Persepolis is an autobiographical graphic novel* about growing up in Iran. I think it might be the first graphic novel I’ve read — certainly the first critically acclaimed one. So I’ve sort of been wondering what it does or doesn’t gain from being drawn as well as written… and haven’t really reached a conclusion.
So first things first: it certainly does work. It’s a vivid portrayal of day-to-day experience, initially under the Shah but mainly after the Islamic revolution, and including a period of living away from her family in Europe. Politics and religion are inescapable and a constant presence, but it is full of the intimate details of everyday life: the music, the clothes, family, flirtation, and all the little ways that they try to accommodate or avoid the regime. The narrative is unsurprisingly full of tragic events, but it is also funny and honest.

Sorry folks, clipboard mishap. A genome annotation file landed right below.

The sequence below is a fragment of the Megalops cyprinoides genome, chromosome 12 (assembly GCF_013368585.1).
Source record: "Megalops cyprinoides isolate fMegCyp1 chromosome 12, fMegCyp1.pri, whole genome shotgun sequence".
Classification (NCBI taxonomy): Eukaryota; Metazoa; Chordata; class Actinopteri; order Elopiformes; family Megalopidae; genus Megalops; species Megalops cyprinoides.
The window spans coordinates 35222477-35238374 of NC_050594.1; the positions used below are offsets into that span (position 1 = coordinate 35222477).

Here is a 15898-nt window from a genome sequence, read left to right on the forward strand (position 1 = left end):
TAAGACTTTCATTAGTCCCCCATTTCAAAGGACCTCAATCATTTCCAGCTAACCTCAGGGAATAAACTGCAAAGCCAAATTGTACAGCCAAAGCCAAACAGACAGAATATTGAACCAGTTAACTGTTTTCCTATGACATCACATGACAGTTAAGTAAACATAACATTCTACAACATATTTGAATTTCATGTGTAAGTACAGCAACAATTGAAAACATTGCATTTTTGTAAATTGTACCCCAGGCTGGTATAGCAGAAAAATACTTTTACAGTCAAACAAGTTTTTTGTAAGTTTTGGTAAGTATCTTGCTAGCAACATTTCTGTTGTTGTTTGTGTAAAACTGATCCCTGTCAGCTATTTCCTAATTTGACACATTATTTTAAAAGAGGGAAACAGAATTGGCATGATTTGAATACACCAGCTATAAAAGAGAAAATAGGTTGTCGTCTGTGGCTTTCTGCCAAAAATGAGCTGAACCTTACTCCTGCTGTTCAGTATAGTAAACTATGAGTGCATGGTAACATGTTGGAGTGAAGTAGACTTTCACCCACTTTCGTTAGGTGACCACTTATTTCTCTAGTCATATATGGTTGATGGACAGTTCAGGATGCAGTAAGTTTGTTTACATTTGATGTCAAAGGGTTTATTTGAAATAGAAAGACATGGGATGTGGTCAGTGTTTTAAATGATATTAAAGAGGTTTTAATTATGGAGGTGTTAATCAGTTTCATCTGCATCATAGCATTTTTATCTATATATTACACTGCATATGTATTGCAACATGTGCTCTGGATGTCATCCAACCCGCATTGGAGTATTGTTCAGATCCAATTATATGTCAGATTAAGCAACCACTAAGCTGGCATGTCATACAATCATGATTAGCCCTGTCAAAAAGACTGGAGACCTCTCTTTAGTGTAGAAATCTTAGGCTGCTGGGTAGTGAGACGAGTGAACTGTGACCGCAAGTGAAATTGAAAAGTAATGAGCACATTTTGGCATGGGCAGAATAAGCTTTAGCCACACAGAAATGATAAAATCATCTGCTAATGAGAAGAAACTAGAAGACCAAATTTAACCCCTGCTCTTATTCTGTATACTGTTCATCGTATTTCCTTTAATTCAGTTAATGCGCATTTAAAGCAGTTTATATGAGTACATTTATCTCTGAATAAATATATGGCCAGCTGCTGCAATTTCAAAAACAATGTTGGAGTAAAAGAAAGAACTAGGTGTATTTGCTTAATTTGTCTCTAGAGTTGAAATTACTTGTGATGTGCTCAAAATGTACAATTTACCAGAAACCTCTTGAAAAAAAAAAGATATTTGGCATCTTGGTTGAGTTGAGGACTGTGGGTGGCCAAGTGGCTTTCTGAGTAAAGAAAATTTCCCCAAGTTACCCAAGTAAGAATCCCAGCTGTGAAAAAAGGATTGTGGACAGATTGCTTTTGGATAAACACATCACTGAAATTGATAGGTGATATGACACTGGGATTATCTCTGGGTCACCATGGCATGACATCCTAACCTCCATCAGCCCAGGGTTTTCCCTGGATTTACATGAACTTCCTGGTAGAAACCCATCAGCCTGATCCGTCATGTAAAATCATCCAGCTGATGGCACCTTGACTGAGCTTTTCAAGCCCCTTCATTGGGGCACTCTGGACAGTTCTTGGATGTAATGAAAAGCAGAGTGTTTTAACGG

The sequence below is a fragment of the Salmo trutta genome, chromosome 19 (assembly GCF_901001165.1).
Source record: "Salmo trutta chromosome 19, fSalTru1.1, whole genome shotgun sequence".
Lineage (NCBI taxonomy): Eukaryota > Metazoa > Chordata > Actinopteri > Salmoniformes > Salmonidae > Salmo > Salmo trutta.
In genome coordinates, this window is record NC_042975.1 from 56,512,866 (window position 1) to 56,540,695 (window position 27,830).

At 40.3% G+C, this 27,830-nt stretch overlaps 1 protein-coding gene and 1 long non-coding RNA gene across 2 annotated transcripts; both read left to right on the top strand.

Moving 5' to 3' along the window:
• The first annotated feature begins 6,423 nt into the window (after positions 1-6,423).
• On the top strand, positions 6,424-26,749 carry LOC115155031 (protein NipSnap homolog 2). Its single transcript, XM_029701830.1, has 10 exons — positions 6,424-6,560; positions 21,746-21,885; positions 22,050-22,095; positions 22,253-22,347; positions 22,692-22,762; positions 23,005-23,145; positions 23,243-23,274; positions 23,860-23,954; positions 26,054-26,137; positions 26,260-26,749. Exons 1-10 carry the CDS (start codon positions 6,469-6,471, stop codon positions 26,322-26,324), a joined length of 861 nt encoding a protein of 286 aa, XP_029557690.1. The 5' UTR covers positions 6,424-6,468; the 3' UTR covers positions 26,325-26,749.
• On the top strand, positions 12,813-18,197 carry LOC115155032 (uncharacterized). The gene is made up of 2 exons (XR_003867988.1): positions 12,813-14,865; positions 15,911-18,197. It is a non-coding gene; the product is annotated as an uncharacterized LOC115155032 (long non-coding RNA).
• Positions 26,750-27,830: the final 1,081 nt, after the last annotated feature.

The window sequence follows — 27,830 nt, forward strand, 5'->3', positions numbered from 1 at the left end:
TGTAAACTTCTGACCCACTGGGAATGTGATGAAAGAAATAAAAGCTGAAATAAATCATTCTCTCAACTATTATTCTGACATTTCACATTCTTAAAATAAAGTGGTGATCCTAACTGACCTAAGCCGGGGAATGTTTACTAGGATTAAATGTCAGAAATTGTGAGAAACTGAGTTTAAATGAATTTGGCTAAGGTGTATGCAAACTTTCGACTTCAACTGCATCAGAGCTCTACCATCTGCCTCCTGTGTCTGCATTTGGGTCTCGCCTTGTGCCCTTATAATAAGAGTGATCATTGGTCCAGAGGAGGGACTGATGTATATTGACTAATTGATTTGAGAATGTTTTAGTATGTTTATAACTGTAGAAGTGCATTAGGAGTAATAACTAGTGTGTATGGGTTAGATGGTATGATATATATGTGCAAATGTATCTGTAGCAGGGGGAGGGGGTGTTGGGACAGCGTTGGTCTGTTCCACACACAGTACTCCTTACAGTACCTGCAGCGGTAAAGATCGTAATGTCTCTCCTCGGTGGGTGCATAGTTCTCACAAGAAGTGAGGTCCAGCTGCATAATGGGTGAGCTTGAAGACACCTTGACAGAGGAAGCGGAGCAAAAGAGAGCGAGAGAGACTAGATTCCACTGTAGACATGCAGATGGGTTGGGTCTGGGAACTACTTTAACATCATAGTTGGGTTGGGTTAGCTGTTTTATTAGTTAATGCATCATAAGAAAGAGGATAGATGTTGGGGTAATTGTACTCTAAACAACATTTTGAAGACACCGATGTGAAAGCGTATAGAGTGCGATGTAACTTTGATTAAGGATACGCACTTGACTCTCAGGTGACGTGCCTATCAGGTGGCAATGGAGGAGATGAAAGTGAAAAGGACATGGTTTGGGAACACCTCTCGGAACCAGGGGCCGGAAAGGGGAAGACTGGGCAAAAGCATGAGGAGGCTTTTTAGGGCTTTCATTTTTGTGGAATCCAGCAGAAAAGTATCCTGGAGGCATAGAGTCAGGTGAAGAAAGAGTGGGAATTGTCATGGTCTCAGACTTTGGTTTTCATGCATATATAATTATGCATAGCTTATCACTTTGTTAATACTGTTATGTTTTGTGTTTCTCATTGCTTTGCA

But what the format brings to it; well, this book has a kind of directness. The pictures are very simple, cartoonish rather than any attempt at visual realism, and the quantity of text is relatively limited compared to what you would have in a prose memoir. So the overall effect is a very direct, stripped-down quality. I guess you might call it a naive style. Of course, that’s a quality of this book in particular rather than due to the graphic format.
Anyway, well worth reading.
* i.e. it’s an autobiography in comic strip form. I suppose by the logic of the terminology, that makes it a graphic autobiography. But that sounds confusing as well. *shrug*